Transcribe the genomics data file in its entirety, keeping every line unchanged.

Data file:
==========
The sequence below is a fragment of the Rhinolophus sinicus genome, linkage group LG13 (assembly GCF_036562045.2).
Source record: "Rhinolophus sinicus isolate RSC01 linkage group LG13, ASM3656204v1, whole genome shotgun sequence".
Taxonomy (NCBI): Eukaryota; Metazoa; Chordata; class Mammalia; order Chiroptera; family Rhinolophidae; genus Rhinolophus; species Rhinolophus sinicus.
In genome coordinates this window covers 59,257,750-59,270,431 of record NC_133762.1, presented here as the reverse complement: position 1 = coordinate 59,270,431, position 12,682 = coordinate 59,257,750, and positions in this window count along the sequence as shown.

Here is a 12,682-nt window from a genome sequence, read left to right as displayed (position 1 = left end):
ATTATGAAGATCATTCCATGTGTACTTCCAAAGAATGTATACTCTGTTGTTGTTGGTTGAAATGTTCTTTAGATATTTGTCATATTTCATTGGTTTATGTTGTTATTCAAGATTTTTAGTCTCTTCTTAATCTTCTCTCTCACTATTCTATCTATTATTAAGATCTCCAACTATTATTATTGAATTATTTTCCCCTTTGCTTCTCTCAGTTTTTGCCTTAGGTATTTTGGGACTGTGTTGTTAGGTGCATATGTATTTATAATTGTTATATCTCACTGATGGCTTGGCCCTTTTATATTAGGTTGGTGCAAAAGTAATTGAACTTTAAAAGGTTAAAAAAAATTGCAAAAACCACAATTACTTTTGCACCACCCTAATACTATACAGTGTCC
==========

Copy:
The sequence below is a fragment of the Rhinolophus sinicus genome, linkage group LG13 (assembly GCF_036562045.2).
Source record: "Rhinolophus sinicus isolate RSC01 linkage group LG13, ASM3656204v1, whole genome shotgun sequence".
Taxonomy (NCBI): Eukaryota; Metazoa; Chordata; class Mammalia; order Chiroptera; family Rhinolophidae; genus Rhinolophus; species Rhinolophus sinicus.
In genome coordinates this window covers 59,257,750-59,270,431 of record NC_133762.1, presented here as the reverse complement: position 1 = coordinate 59,270,431, position 12,682 = coordinate 59,257,750, and positions in this window count along the sequence as shown.

Here is a 12,682-nt window from a genome sequence, read left to right as displayed (position 1 = left end):
ATTATGAAGATCATTCCATGTGTACTTCCAAAGAATGTATACTCTGTTGTTGTTGGTTGAAATGTTCTTTAGATATTTGTCATATTTCATTGGTTTATGTTGTTATTCAAGATTTTTAGTCTCTTCTTAATCTTCTCTCTCACTATTCTATCTATTATTAAGATCTCCAACTATTATTATTGAATTATTTTCCCCTTTGCTTCTCTCAGTTTTTGCCTTAGGTATTTTGGGACTGTGTTGTTAGGTGCATATGTATTTATAATTGTTATATCTCACTGATGGCTTGGCCCTTTTATATTAGGTTGGTGCAAAAGTAATTGAACTTTAAAAGGTTAAAAAAAATTGCAAAAACCACAATTACTTTTGCACCACCCTAATACTATACAGTGTCC